When we were political cubs, we knew of Chelvanayagam as one who was the “father” figure of Tamil Nationalism. He was one Tamil political leader who was affectionately called “Thanthai” – meaning ‘Father’ – Chelva. Samuel James Velupillai Chelvanayagam dominated Tamil politics in the first 03 decades in post independent Ceylon.
I would say that Chelvanayagam was fortunate. He did not live to see the agony of the Tamil people and of Sri Lanka that got dragged into a long brutal war. He was fortunate that he was not there to shoulder the heavy responsibility that his most favoured political recruit, R. Sampanthan, is burdened with now as leader of TNA.
Chelvanayagam was a man of principles. He never compromised on his convictions and principles. He differed with leaders like G.G. Ponnambalama Snr. in the All Ceylon Tamil Congress (ACTC) and C. Suntheralingam on the issue of disfranchising the Indian origin Tamil labour. He stood by their rights consistently, as Prof. Ratnajeevan Hoole had recently confirmed.
Like both Mr. Sampanthan and Mr. Sumanthiran today, Chelvanayagam’s conviction that Tamil people need to be treated as equals in the island of Ceylon made him give up a very lucrative legal profession. This was a political position he was determined to work towards. He became a full time politician on his convictions.
It was the issue of the rights of Plantation Tamils that led to his departure from ACTC in 1950 to form the Ilankai Thamil Arasu Katchchi (ITAK). ITAK is popularly known as the “Federal Party” in English. A “federal State” was the fundamental Tamil political demand that Chelvanayagam stood for. How Chelvanayagam defined federalism was written in the resolution adopted at the first national convention of ITAK in 1951 in Trincomalee.
“The I.T.A.K recommends to the Tamil-speaking people the feasibility and desirability of establishing the autonomous Tamil linguistic state within the framework of a Federal Union of Ceylon, as the rational and natural culmination of centuries of close association between these two nations it is their common motherland and with a view to promoting and maintaining national goodwill and close co-operation with the Sinhalese people.”
There’s nothing about a “separate State”. Nothing about an “Eelam”. It is about living together in a single country; a “federal Union of Ceylon”.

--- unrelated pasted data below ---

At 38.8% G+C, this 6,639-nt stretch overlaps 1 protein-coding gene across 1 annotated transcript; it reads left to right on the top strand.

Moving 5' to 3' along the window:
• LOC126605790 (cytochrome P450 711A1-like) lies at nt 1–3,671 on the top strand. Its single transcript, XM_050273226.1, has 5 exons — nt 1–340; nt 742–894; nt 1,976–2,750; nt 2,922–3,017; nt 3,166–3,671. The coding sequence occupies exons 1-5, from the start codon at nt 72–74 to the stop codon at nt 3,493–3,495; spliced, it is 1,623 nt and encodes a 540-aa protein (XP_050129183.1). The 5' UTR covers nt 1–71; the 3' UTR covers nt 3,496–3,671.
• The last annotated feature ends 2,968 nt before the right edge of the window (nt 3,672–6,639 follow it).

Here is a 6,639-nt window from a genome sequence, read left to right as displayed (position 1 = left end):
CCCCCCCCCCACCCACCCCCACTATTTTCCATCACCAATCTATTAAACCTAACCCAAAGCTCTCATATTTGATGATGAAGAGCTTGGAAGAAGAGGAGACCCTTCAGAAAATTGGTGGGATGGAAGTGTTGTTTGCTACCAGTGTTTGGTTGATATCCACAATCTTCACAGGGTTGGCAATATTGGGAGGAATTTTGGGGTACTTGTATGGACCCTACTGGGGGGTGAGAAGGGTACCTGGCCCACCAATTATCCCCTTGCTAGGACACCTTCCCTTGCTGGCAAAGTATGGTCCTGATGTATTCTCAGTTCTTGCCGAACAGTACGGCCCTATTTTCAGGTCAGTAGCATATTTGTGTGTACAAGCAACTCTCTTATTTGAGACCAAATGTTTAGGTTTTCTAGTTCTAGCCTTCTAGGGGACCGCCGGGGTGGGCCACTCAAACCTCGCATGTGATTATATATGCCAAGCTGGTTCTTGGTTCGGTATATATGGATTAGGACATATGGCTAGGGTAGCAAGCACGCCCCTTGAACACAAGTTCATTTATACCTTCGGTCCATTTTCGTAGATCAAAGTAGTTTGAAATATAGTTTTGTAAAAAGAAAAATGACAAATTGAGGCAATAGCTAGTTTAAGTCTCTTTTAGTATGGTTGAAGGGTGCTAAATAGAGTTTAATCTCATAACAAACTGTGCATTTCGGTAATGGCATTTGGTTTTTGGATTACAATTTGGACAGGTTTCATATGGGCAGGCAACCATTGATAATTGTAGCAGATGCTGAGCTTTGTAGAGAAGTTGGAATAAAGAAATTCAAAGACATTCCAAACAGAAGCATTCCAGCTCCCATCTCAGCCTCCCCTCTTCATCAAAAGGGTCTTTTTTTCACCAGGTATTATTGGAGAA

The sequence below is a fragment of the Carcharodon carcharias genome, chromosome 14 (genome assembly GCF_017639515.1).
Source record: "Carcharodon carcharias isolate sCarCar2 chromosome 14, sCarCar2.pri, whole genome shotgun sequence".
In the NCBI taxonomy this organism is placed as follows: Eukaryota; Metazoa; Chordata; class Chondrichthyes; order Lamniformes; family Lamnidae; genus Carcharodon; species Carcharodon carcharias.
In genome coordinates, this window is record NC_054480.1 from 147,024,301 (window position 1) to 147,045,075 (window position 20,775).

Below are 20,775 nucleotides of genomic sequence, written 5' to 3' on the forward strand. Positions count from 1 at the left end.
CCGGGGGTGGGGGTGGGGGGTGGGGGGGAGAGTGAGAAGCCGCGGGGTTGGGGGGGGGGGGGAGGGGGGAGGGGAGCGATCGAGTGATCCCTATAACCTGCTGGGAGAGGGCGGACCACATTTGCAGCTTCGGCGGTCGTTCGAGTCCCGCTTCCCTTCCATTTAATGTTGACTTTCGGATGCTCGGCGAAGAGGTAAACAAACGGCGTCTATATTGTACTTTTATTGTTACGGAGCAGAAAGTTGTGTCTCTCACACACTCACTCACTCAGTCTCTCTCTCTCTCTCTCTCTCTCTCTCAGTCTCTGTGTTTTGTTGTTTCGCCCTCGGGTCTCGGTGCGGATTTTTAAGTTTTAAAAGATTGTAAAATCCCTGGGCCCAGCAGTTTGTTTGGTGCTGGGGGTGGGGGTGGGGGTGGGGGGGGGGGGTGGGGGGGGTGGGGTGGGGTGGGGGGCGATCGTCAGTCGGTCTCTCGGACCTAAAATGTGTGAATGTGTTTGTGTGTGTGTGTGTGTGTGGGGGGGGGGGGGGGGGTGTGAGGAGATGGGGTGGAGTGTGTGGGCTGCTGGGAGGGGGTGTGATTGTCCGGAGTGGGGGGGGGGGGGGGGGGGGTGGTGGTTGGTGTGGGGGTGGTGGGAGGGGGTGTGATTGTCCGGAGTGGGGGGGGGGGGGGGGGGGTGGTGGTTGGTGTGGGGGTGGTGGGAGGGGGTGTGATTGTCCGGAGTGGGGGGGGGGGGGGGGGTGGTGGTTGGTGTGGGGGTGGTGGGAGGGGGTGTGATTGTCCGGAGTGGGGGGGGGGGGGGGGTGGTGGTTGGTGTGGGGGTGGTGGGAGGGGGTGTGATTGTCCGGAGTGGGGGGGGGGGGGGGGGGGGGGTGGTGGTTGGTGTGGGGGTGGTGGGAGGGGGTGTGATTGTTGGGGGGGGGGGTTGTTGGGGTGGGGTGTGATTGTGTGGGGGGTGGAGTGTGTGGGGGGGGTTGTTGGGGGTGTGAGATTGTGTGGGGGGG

What is “federalism”? Federalism is the most democratic form of power sharing within a single united country. It allows people in different regions to take care of their day to day responsibilities including their cultural life, while acting together as a single Nation State.
Chelvanayagam was a man born for peace. He was ever ready to sit and talk through issues, and to negotiate.
He proved his willingness to be flexible, as long as it did not hurt the dignity of the Tamil people, when he signed the Bandaranayake-Chelvanayagam Pact in 1957. It was far less than federalism. It was for Regional Councils. Chelvanayagam dropped his idea of a merged North-East federal government for Tamil people in accepting Regional Councils.
Regional Councils were clusters of 22 administrative districts then in Ceylon. All local government body members within a region were to elect Regional Councillors.
Certainly, Chelvanayagam went a long way to settle the issue with dignity. Having very badly being let down in 1957, he was once again willing to engage with Dudley Senanayake in 1965 to sign the Dudley-Chelvanayagam Pact.
Instead of Regional Councils, the compromise in 1965 was to “establish District Councils in Ceylon vested with powers over subjects to be mutually agreed upon between the two leaders”. The two main “Left” political parties, Samasamaja and Communist parties also played a racist role in 1968 to undermine the D-C Pact.
The First Republican Constitution in 1972 was also a bad let down for the Tamil people. This compelled Chelvanayagam to consider the option of a Separate State.